Re: Replacement Rule with Sqrt in denominator

*To*: mathgroup at smc.vnet.net*Subject*: [mg114474] Re: Replacement Rule with Sqrt in denominator*From*: Richard Fateman <fateman at cs.berkeley.edu>*Date*: Sun, 5 Dec 2010 21:52:27 -0500 (EST)*References*: <idd7nd$nb9$1@smc.vnet.net>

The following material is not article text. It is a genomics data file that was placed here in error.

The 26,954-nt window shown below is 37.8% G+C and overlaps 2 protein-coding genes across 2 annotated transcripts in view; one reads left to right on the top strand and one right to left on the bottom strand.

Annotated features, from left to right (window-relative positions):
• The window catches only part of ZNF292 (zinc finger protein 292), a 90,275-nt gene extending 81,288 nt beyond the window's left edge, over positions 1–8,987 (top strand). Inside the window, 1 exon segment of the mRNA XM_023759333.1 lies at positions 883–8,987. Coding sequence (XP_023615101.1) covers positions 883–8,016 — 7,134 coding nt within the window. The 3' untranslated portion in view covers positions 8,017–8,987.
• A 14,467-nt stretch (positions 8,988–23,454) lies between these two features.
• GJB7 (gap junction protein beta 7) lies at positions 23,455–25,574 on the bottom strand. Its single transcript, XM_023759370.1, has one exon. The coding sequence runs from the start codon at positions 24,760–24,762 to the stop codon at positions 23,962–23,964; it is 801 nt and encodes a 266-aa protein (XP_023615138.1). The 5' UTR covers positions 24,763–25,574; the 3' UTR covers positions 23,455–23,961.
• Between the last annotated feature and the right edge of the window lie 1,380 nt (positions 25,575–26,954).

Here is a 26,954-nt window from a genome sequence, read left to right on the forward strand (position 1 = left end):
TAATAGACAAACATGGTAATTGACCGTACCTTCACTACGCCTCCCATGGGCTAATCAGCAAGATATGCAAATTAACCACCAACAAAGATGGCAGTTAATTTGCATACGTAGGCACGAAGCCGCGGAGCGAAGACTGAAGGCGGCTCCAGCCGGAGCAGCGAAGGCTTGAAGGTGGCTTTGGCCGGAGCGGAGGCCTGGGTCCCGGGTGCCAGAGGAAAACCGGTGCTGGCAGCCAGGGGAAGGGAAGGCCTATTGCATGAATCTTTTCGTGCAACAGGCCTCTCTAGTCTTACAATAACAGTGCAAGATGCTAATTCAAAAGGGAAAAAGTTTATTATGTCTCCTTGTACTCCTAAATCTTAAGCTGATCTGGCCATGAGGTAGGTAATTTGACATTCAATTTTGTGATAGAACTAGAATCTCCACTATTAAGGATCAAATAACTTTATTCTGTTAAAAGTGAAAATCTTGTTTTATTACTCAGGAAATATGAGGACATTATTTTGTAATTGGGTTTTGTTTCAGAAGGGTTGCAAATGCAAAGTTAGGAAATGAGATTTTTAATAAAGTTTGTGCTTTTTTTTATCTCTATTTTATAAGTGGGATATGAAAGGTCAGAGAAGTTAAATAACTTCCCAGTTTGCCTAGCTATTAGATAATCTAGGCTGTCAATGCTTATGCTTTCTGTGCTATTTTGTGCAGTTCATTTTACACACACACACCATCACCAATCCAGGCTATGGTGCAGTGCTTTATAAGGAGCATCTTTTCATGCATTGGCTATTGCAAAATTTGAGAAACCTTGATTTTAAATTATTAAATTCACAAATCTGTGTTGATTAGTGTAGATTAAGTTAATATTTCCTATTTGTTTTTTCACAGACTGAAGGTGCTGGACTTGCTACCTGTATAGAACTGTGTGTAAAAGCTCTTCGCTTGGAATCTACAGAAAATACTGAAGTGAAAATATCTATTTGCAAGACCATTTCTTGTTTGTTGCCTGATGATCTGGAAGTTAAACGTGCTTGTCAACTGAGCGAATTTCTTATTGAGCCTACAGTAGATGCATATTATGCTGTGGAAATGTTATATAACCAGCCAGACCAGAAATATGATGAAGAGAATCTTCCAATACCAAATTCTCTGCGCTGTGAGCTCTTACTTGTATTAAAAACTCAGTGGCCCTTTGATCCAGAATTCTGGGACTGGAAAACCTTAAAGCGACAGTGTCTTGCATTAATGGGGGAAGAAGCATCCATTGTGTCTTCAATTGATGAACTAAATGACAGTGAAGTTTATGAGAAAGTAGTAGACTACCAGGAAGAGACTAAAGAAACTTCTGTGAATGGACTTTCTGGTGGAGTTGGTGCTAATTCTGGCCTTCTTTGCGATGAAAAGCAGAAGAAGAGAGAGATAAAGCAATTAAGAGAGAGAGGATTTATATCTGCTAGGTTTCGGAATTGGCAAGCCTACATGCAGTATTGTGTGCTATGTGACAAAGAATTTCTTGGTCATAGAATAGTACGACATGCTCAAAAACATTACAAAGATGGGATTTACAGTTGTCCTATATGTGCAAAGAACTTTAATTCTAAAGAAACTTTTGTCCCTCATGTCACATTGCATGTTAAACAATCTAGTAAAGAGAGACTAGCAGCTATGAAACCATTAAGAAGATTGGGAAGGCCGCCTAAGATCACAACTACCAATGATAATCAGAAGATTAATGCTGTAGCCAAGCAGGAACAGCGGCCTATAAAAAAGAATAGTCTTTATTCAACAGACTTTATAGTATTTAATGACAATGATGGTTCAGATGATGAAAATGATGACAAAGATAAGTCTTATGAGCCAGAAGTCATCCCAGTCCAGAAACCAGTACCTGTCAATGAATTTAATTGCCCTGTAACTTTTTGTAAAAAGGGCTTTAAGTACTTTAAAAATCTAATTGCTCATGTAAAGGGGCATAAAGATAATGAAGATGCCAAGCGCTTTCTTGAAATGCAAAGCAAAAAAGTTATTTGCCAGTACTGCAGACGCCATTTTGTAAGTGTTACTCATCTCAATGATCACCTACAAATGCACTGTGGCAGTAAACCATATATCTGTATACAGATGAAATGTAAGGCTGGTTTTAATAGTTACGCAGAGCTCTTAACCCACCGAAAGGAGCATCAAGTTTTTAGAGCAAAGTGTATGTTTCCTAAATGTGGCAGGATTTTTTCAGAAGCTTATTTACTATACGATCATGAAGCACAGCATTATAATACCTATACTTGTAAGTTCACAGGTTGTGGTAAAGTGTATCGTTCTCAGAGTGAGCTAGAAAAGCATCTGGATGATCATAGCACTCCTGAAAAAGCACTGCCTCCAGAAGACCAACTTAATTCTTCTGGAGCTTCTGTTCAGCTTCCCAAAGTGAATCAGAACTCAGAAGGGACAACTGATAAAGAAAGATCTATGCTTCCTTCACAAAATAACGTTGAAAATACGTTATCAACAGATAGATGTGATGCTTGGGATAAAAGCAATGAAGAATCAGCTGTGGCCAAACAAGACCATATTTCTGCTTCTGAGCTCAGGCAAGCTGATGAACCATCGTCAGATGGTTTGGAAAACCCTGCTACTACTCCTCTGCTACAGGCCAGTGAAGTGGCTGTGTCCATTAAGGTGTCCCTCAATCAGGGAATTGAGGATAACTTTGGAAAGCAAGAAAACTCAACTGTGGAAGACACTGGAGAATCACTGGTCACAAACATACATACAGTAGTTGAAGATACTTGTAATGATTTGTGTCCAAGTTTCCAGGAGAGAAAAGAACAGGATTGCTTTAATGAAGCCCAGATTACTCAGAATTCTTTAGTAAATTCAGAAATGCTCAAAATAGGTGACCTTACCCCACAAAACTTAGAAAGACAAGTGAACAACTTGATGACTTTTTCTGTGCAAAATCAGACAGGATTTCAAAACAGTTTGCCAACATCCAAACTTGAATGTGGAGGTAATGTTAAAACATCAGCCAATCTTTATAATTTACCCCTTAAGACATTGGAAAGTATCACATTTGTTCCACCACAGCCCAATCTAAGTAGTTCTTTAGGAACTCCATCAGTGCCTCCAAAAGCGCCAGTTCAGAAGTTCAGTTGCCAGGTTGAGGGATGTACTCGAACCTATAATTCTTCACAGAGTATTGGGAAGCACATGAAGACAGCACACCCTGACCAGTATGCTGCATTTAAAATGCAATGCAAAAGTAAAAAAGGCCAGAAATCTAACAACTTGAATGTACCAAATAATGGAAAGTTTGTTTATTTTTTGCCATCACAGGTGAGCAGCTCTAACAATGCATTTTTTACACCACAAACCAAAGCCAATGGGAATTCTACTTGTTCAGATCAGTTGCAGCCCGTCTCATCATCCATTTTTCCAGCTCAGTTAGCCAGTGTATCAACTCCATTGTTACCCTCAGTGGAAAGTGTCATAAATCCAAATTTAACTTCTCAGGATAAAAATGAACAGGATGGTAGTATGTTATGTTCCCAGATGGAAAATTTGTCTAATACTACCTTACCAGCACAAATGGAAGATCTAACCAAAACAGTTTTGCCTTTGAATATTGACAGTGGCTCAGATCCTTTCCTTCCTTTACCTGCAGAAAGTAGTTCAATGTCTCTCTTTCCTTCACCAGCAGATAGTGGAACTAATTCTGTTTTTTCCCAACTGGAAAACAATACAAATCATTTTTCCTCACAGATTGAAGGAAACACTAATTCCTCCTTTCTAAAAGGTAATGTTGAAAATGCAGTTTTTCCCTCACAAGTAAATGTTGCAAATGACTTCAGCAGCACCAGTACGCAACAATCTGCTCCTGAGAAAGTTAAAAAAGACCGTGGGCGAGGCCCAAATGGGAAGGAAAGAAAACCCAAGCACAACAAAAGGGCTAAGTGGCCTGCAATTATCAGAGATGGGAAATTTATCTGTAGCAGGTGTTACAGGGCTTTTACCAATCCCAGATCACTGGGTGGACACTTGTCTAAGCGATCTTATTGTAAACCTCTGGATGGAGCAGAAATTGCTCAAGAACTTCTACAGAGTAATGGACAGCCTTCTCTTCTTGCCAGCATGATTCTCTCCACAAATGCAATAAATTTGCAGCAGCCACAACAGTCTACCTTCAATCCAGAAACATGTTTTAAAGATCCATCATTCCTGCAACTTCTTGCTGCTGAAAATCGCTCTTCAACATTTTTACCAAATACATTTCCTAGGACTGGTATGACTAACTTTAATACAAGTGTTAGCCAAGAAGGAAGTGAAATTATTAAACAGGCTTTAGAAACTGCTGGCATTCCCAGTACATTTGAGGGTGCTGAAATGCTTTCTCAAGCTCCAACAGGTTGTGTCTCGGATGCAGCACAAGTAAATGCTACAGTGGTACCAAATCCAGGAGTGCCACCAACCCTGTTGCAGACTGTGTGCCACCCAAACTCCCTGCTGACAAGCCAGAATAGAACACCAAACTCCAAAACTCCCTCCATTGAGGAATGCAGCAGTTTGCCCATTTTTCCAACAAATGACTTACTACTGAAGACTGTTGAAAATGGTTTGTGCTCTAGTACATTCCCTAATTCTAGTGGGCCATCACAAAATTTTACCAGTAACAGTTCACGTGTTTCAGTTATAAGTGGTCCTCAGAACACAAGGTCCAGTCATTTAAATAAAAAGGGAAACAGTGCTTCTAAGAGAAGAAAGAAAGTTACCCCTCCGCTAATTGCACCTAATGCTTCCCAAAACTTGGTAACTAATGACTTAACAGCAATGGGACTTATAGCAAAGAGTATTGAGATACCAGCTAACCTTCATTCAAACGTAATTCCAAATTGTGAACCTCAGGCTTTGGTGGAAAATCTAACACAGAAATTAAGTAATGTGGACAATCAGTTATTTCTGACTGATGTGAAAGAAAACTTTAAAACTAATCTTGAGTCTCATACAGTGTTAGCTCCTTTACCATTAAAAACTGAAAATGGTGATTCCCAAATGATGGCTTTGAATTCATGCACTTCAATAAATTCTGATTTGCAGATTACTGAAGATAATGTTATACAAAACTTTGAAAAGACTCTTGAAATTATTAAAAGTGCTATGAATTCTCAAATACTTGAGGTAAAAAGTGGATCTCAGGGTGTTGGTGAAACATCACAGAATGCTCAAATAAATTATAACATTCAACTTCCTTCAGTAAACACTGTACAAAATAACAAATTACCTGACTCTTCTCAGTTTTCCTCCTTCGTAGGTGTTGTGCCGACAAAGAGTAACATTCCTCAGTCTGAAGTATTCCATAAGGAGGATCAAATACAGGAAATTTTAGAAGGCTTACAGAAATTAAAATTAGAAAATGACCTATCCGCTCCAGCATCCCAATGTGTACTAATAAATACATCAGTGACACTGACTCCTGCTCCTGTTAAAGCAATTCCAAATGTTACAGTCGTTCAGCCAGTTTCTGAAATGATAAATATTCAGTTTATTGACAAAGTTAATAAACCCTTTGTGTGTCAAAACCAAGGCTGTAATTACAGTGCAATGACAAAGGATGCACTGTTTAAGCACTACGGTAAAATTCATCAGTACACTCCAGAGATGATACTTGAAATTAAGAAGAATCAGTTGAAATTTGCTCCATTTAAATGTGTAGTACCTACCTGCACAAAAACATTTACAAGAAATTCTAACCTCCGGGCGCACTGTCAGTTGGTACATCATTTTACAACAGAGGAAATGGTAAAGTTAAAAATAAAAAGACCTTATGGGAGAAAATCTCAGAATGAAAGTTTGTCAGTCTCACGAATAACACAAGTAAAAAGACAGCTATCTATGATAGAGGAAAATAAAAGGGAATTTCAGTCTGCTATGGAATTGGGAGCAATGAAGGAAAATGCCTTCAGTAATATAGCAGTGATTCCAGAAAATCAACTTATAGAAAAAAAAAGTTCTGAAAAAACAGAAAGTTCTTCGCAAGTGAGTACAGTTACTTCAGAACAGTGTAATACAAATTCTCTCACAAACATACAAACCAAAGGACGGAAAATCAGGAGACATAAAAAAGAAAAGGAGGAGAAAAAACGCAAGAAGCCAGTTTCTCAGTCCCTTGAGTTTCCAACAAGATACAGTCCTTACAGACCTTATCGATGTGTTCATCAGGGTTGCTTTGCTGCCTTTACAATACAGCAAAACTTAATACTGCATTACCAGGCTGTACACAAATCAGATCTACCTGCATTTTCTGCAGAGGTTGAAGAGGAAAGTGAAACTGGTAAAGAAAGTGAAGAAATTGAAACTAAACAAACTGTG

On 12/4/2010 3:12 AM, Daniel Lichtblau wrote: >> (RJF wrote) Thus the burden falls on >> you to look at the data representation underlying the abstraction >> to make your program work." > > (DanL wrote) I'd change "abstraction" to "representation". At which point I would > agree, regarding the burden. No, I think the abstraction is something like "a/b" or possibly "a^(-n)". Or "An expression x such that Numerator[x]==a, Denominator[x]==b. Of course the representation, deep down, is using electrons and stuff. But one layer down the representation can be Rational[a,b] if a,b, are numbers, and gcd(a,b)=1 and a>0. Or it can be Times[a,Power[b,-1]] or yet other options. The fact that Mathematica requires you to deal with this representation layer is the problem. > > >> It's not so hard to make the system smarter. > > I'll indicate below why I am not convinced what you want equates to > smarter software. > > >> But you pay for what >> you get. > > Here I agree. > > Actually one of the things I really appreciate about Mathematica, and > for which, alas, I can take no credit, is that rule replacement works so > reliably well. When I get frustrated with it failing to do what I intend > (about once every month or two), there is the inevitable session with > MatchQ to sort things out. You see, the abstraction (in your mind) and the representation are different. I too find the pattern issues occasionally frustrating, and I have the advantage of (reverse engineering) the Mathematica pattern matcher (version 3.0) or so, in Lisp. So there were things I had to figure out so I could program them. Things I would not have ever tried, and probably no one had ever used. > > >> RJF > > I think any nonsyntactic rule replacement will need very clear > semantics. Yes, I agree. The notion "replace it if it shows up visually" is not > terribly clear. It relies, among other things, on specifics of the > format settings, vagaries of e.g. StandardForm, and other details. I agree. That's why notions like "coefficient of I" and "numerator of X" are needed. > > To give an idea of what is meant by the formatting vagaries, consider > that we could represent 1/Sqrt[x+1] explicitly as (x+1)^(-1/2) (mentally > format that so it looks pretty, with the exponent raised, no caret, > etc.) So the substitution semantics being proposed would depend on > formatting?! Not really. The notion of sqrt(x) is fairly clear, and it seems to include the denominator of 1/sqrt(x). This is not, I think, rocket science. Or should it apply to any power of (x+1) when that power > visually has a 2 in the denominator? (Does it then apply to > (x+1)^(a/2+b/4)? Or only to the equivalent (x+1)^(1/2*(a+b/2))?) Possibly. It seems to me that this is kind of like "Simplify" vs "FullSimplify". > > These are the questions that would need to be answered before even > embarking on this journey. Note that I have shown that the improved pattern matching can be built using syntactic pattern matching plus some other programs. I am not requiring that the syntactic pattern matching be removed. > > I will add that about the last thing anyone wants is that StandardForm > formatting be influenced by the desire to avoid any possibility of > showing "misleading" expression structure. I don't think you are > proposing otherwise, but it would be a natural outcome to any effort to > try to curtail this misunderstanding. I am not proposing altering the display. > > I have not raised the I->3*I issue. I do wonder what should be the > outcome of Sin[x] /. I->3*I . Well, you could also claim that -1/. I->x should be x^2. This kind of issue can be thought through by fairly simple means. If you can divide an expression H by P to compute Q,R in H=Q*P+R, then replacing P by M results in the expression Q*M+R. Done. So we are talking about division. (This does not quite cover all the cases, but it is close). Maybe the trig equivalent of > (Exp[3*I*x] - Exp[-3*I*x]) / (6*I), which is Sin[3*x]/3? (Maybe we > should make it case insensitive, and return S3in[x]?) String substitution and regular expressions and the like are of course a different matter. :) RJF